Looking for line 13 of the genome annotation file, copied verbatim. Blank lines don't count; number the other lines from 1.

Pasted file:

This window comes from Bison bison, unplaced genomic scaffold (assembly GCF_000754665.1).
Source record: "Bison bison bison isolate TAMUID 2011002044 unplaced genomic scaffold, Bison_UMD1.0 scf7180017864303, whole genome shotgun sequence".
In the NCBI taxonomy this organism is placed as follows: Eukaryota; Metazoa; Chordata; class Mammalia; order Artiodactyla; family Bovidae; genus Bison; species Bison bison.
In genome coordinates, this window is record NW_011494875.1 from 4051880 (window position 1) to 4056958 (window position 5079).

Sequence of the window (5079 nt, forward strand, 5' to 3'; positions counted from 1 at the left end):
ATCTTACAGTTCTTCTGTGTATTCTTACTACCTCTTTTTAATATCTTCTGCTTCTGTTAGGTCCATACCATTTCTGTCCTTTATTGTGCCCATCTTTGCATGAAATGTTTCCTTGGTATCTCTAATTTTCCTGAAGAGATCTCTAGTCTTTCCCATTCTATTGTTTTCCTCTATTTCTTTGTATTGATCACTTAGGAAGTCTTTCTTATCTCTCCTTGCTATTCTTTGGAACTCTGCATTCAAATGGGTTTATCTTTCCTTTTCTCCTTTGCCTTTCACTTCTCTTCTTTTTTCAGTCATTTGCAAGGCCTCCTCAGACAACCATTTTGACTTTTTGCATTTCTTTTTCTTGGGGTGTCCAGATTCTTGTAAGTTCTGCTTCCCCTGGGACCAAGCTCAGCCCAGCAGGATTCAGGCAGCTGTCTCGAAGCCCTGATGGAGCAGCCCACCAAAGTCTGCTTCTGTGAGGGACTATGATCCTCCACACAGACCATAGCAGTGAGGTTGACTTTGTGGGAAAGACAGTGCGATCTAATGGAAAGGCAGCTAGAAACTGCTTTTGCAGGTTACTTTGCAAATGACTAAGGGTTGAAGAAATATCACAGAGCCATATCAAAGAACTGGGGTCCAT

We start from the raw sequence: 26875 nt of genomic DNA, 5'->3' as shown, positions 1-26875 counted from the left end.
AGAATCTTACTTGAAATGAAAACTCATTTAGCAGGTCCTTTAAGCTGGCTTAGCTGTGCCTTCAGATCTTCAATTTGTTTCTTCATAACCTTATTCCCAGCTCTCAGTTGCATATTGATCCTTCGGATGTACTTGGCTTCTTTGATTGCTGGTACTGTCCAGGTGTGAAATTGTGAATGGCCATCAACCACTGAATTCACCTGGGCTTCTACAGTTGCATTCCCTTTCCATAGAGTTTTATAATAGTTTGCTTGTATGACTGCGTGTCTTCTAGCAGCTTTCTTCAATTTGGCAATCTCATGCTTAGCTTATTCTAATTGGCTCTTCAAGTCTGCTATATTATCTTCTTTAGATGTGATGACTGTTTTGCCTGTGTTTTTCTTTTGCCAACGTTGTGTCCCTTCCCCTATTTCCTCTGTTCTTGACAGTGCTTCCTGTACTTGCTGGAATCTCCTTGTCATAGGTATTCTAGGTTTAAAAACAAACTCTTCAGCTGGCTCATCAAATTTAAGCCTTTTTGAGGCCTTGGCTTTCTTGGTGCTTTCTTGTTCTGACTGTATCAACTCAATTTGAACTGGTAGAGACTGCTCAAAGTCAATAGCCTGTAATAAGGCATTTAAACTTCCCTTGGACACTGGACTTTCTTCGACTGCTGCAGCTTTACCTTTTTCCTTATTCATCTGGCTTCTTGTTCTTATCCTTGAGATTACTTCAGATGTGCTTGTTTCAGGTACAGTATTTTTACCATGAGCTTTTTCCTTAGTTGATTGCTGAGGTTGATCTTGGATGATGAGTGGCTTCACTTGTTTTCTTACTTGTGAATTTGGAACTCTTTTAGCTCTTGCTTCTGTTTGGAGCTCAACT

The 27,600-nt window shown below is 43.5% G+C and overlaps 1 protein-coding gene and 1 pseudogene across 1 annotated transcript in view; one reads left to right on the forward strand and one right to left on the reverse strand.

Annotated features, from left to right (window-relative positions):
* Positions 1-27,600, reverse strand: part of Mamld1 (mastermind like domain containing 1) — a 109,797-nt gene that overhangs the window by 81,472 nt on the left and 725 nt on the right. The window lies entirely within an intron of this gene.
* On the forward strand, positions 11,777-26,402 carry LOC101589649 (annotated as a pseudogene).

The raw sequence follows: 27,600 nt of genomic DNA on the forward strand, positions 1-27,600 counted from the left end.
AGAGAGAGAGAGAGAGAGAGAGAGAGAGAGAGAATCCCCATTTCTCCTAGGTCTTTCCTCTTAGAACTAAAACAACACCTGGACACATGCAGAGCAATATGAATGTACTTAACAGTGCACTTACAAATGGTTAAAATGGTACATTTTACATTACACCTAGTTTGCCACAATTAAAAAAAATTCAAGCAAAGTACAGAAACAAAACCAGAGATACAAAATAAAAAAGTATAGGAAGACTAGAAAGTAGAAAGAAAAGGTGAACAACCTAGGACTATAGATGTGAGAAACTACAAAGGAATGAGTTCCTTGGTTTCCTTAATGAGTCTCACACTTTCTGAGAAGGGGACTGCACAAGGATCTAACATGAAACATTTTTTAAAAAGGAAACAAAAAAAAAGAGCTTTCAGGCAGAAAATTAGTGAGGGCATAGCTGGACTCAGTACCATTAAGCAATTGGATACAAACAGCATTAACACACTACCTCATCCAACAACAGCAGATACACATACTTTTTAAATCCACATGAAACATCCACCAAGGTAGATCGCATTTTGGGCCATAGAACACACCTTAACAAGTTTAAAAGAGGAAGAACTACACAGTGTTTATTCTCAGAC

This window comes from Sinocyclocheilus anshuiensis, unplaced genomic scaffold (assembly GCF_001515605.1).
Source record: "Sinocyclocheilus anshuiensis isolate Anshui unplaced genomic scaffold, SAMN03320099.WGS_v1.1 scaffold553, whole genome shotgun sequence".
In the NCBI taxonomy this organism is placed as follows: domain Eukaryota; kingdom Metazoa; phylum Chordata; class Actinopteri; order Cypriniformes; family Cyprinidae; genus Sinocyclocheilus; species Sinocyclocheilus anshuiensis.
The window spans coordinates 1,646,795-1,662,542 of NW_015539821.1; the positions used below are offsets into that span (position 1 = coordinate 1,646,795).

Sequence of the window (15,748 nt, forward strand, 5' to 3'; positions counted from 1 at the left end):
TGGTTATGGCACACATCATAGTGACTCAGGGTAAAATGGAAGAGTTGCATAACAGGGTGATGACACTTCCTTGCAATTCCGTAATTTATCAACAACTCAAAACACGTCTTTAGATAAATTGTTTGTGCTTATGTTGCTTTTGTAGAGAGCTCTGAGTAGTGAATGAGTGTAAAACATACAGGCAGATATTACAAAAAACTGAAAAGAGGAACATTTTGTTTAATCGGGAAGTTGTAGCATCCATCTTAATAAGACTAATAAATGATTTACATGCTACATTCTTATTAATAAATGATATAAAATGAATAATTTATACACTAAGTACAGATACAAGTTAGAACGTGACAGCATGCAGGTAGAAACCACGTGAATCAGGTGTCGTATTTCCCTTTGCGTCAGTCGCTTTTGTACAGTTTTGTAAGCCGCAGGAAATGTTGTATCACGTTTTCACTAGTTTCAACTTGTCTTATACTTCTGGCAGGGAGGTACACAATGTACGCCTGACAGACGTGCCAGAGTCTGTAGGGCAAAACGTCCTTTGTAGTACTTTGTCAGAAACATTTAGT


The raw sequence follows: 27,600 nt of genomic DNA on the forward strand, positions 1-27,600 counted from the left end.